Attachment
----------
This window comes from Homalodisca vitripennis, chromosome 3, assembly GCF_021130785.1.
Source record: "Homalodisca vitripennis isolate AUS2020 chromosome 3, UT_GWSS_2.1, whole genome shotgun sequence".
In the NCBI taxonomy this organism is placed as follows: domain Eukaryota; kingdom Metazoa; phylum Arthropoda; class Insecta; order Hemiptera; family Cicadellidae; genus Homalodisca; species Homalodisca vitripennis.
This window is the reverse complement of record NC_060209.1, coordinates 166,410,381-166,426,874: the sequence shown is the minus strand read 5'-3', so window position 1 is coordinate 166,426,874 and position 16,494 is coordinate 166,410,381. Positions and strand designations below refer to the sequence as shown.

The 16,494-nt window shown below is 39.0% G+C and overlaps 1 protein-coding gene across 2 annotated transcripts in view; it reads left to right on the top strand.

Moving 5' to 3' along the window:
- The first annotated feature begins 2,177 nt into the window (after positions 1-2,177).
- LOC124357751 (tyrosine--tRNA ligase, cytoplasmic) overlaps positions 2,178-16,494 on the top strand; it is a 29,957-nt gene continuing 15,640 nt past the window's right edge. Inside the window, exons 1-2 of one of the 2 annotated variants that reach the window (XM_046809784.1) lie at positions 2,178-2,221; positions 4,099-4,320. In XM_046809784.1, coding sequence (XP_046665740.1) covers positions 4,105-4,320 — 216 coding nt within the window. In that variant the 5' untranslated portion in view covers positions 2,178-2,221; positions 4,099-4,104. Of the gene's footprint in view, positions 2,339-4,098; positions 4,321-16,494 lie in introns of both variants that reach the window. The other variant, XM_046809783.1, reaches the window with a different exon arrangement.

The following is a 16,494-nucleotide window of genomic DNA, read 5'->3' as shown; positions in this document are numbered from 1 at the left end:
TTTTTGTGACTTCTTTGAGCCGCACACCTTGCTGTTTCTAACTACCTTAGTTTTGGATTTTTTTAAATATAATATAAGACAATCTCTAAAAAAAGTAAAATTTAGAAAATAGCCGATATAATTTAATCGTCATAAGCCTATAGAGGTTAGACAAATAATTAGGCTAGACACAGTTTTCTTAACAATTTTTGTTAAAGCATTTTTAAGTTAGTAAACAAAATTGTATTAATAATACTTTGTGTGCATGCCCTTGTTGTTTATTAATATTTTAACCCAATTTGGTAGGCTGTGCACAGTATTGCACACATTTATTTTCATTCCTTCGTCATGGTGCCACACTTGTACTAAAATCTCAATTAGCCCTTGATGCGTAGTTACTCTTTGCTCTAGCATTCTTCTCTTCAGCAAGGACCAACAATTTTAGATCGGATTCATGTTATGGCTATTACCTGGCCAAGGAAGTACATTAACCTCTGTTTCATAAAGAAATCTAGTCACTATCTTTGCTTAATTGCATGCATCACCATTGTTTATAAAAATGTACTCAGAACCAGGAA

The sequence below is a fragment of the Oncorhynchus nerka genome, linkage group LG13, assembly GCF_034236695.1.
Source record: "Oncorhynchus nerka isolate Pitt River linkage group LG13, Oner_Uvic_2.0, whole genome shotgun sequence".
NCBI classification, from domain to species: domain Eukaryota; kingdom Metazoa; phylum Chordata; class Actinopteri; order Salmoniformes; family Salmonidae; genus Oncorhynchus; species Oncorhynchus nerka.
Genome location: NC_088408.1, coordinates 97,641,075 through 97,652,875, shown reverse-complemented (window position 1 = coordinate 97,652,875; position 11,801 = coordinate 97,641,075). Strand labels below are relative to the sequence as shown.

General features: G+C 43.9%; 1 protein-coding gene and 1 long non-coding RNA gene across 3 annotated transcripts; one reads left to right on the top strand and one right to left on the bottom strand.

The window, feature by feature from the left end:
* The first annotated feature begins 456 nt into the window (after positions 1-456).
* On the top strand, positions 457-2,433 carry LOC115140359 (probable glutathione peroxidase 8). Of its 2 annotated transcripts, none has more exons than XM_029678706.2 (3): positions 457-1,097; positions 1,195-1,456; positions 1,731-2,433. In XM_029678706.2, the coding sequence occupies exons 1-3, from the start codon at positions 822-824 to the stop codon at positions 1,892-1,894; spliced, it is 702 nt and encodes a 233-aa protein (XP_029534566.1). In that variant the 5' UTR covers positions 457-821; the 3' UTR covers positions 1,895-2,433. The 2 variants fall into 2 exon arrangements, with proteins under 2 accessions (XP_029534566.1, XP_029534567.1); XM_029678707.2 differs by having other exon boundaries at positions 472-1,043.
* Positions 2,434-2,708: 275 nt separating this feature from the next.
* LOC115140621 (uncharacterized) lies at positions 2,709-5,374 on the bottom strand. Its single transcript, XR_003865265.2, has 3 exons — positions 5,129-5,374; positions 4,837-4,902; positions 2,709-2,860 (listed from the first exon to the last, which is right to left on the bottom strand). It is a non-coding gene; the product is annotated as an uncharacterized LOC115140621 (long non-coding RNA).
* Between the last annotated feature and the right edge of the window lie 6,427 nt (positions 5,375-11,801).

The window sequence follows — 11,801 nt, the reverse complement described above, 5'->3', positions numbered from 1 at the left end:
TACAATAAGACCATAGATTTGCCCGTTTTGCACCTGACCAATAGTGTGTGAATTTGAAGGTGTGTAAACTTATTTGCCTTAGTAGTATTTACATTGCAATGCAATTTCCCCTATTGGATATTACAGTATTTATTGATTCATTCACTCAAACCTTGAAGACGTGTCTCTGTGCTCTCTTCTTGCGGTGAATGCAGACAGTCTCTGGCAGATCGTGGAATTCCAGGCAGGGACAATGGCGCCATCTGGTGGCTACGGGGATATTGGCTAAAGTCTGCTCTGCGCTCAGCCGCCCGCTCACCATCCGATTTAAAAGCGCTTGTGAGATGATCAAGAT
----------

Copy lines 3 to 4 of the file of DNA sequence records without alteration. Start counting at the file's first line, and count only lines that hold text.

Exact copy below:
In the NCBI taxonomy this organism is placed as follows: domain Eukaryota; kingdom Metazoa; phylum Arthropoda; class Insecta; order Hemiptera; family Cicadellidae; genus Homalodisca; species Homalodisca vitripennis.
This window is the reverse complement of record NC_060209.1, coordinates 166,410,381-166,426,874: the sequence shown is the minus strand read 5'-3', so window position 1 is coordinate 166,426,874 and position 16,494 is coordinate 166,410,381. Positions and strand designations below refer to the sequence as shown.